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Friday, April 4, 2014

De la Soul Food

wheat main ingredient for making koliva
Wheat is one of the first cereals that get domesticated, it happened around 10 000 years BC.
    ''In the Japanese Orthodox Church where rice is mainly eaten, koliva is commonly made from rice sweetened with sugar and decorated with raisins.'' (Thank you Wikipedia)

    Koliva is a sweet dish people prepare for religious feasts and funerals in Orthodox Christian countries. I liked it a lot when I was a kid and I still do. People don't expect much from the cooked wheat, but believe me it one of the best sweets I ever tried, plus is healthy unlike most sweet food you can buy these days.
    Custom connected with eating koliva on religious holidays and funerals comes from the ancient world. Koliva wheat in the Ancient Greek Parthenon symbolizes earth goddess Demetra. From Ancient times this custom passed to the  Byzantine world, and later people of all countries that accepted Orthodox Christianity, directly or indirectly from Byzantine started eating koliva. In Serbia today you can eat koliva on funerals or patron saint days (each family has their own patron saint), when every family organizes a feast at their home.
    Outside religion, you can try koliva at the old style confectionery shops. They usually serve old Balkan sweets like baklava, halva, koliva, šampita(creamy dessert) etc and drinks like lemonade and boza (refreshing wheat flour drink). 
    Basic recipe for koliva contains only wheat, walnuts and sugar, but I change it a bit to make it more tasty (to me, and hope to all of the people who are reading this blog). People usually put same amounts of uncooked wheat, walnuts and sugar in their koliva. I started eating it when I switched to macrobiotic diet, and I didn't put sugar in it at all. Since sugar is like cigarettes, one is too much in the beginning, but after some time you smoke 20 a day, and you want more. Actually wheat by itself is sweet, but we are all used to much higher amounts of sugar, that we take with other desserts, so to us wheat feels like tasteless. Although you can put as much sugar as you wish in your koliva, most of the Balkan housewives put the same amount of sugar and wheat, and it can't be sweeter than that. So my recipe goes like this:

-wheat, one cup, 250 g (7,7 oz),
ingredients for making koliva
Some necessary ingredients for making koliva
-water, 3-4 cups,
-raisins, 50 g (1,2 oz),
-walnuts, around 50 g (1,2 oz),
-some cinnamon, some lemon zest, 2 cloves, some lemon juice,
-you can put as much sugar as you want, or eat it without sugar like I do. If you have some money to spare you can also put malt sweetener instead of sugar.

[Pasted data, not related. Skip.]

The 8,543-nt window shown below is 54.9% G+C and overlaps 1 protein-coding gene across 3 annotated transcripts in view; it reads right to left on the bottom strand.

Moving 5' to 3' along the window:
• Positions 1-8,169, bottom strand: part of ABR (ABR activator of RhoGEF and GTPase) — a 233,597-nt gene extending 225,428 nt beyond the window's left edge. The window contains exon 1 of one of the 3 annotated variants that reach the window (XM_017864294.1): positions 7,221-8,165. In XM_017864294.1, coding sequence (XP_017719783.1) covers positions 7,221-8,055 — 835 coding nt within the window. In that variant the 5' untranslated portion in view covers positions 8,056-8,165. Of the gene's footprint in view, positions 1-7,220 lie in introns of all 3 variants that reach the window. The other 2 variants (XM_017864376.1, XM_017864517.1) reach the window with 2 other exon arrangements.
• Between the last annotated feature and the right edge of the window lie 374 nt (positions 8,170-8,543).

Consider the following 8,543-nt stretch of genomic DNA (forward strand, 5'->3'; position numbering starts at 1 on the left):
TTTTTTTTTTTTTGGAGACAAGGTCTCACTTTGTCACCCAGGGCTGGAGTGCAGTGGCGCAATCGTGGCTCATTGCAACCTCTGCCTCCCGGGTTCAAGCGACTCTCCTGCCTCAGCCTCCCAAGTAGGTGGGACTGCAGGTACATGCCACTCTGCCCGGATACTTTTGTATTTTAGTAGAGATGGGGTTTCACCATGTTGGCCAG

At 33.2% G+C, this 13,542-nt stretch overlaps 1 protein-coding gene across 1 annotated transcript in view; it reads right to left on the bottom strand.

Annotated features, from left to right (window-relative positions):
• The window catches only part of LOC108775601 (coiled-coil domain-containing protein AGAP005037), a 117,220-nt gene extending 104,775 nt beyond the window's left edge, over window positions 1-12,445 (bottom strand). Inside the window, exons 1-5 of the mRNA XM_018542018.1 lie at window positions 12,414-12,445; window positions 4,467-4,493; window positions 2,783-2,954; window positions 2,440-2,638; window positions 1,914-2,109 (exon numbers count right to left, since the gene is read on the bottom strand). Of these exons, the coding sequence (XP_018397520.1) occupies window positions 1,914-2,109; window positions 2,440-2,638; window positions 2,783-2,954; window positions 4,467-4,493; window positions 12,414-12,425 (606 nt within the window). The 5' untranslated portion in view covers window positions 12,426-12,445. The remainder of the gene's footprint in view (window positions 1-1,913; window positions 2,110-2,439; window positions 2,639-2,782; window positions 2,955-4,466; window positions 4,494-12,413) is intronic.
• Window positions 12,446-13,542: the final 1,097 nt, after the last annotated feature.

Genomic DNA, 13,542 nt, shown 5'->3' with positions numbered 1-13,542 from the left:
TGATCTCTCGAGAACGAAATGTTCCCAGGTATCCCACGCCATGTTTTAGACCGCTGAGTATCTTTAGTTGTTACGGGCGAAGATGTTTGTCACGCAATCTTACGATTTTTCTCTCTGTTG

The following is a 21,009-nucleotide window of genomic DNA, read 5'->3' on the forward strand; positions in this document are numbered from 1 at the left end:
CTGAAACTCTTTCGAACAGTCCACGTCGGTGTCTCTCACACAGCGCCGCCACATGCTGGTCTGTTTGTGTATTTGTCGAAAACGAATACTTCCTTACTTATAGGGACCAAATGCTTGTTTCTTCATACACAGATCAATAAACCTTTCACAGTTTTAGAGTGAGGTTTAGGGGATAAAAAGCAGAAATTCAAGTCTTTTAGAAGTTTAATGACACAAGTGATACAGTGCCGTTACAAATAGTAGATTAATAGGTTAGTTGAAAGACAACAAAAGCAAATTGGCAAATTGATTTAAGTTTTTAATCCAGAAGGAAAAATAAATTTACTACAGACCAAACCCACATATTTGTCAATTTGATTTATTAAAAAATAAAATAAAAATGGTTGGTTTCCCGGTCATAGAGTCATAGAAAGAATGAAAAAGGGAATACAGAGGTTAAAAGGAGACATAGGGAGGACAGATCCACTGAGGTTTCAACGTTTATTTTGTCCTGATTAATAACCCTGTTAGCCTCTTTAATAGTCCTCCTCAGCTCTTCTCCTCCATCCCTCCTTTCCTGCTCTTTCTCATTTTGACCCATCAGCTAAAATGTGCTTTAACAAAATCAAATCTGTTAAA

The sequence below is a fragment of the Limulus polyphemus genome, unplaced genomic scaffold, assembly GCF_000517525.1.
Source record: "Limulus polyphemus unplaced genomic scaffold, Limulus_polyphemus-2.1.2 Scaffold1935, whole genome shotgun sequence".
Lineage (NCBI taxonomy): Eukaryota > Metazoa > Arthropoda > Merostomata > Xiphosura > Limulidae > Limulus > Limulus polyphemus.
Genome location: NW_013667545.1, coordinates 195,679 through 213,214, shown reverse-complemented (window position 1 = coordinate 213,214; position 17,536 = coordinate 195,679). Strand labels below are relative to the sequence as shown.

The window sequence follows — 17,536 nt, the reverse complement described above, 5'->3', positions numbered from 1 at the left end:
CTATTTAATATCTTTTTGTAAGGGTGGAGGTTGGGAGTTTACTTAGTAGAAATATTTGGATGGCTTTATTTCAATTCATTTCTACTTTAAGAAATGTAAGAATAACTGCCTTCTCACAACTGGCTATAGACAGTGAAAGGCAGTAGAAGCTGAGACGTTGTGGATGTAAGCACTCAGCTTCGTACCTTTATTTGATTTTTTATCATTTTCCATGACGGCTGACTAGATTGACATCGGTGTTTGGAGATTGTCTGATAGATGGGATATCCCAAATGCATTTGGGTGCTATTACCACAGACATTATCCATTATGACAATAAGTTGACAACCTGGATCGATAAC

1.  Put raisins to soak in water and leave them like that for few hours.  

2.  Put water in the pot, when it boils, add the wheat and turn down the burner to the lowest possible temperature. Cook until wheat soaks up all the water from the pot. 

3.  Take a blender, put cooked wheat in it and blend it good, after that put the wheat in a plastic bowl, add the raisins, cinnamon, some lemon zest, crush 2 cloves with a pestle and add them too, add sugar if you want and few drops of lemon juice. Put the koliva on a nice plate grind the walnuts and sprinkle them over the koliva. Save some whole nuts to decorate your koliva.
Koliva with ground and whole walnuts, raisins and cloves on top.

    As i said earlier people usually eat koliva in ritual purposes, but as it's very tasty and healthy dessert you can eat it when ever you want. You can also use all kinds of dry fruits or nuts for your koliva such as: dry plums, dry apricots, peanuts (which is not actually a nut, blah, blah, blah...), almonds, cashews etc.

    This recipe can completely can fit into macrobiotic diet. You shouldn't use sugar, but I think you shouldn't use malt sweetener either, first because it's expensive (although tasty), second because wheat and raisins are sweet by themselves and in my opinion don't need any additional sugar when you use to it, and if you fallow this kind of diet I guess you already ate a desserts that are even less sweet. Be careful with walnuts, sprinkle only a little bit on top. Enjoy! 

    Koliva will make your afternoon tea great, it's also high energy food, so it will give you enough strength to go do some workout in the afternoon, go play football, basketball or go clubbing in the evening. This is a literately Balkan soul food, and it's prepared with ingredients that almost every house has in the whole world.

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